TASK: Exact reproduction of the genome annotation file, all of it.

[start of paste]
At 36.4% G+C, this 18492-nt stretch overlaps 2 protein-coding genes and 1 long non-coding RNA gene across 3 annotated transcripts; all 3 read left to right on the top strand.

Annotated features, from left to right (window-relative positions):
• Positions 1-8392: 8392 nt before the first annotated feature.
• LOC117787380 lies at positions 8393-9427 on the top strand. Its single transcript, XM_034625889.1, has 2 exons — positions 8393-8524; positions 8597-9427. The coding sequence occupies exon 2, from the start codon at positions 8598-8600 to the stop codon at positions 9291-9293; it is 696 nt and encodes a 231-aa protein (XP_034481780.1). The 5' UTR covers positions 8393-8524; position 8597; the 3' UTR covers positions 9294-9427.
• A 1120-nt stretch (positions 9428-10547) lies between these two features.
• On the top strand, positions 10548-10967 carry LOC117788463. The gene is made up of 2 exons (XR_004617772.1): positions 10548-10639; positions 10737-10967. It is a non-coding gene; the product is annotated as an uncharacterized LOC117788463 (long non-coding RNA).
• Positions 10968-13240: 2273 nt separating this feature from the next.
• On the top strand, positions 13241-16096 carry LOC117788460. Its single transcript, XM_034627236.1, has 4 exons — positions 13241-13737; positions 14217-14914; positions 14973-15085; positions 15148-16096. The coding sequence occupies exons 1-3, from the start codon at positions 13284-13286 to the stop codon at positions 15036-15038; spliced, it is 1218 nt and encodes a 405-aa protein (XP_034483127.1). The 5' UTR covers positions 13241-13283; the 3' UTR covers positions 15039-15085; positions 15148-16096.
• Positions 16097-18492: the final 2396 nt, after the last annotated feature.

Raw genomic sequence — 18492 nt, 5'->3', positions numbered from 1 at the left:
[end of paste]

At 36.4% G+C, this 18492-nt stretch overlaps 2 protein-coding genes and 1 long non-coding RNA gene across 3 annotated transcripts; all 3 read left to right on the top strand.

Annotated features, from left to right (window-relative positions):
• Positions 1-8392: 8392 nt before the first annotated feature.
• LOC117787380 lies at positions 8393-9427 on the top strand. Its single transcript, XM_034625889.1, has 2 exons — positions 8393-8524; positions 8597-9427. The coding sequence occupies exon 2, from the start codon at positions 8598-8600 to the stop codon at positions 9291-9293; it is 696 nt and encodes a 231-aa protein (XP_034481780.1). The 5' UTR covers positions 8393-8524; position 8597; the 3' UTR covers positions 9294-9427.
• A 1120-nt stretch (positions 9428-10547) lies between these two features.
• On the top strand, positions 10548-10967 carry LOC117788463. The gene is made up of 2 exons (XR_004617772.1): positions 10548-10639; positions 10737-10967. It is a non-coding gene; the product is annotated as an uncharacterized LOC117788463 (long non-coding RNA).
• Positions 10968-13240: 2273 nt separating this feature from the next.
• On the top strand, positions 13241-16096 carry LOC117788460. Its single transcript, XM_034627236.1, has 4 exons — positions 13241-13737; positions 14217-14914; positions 14973-15085; positions 15148-16096. The coding sequence occupies exons 1-3, from the start codon at positions 13284-13286 to the stop codon at positions 15036-15038; spliced, it is 1218 nt and encodes a 405-aa protein (XP_034483127.1). The 5' UTR covers positions 13241-13283; the 3' UTR covers positions 15039-15085; positions 15148-16096.
• Positions 16097-18492: the final 2396 nt, after the last annotated feature.

Raw genomic sequence — 18492 nt, 5'->3', positions numbered from 1 at the left: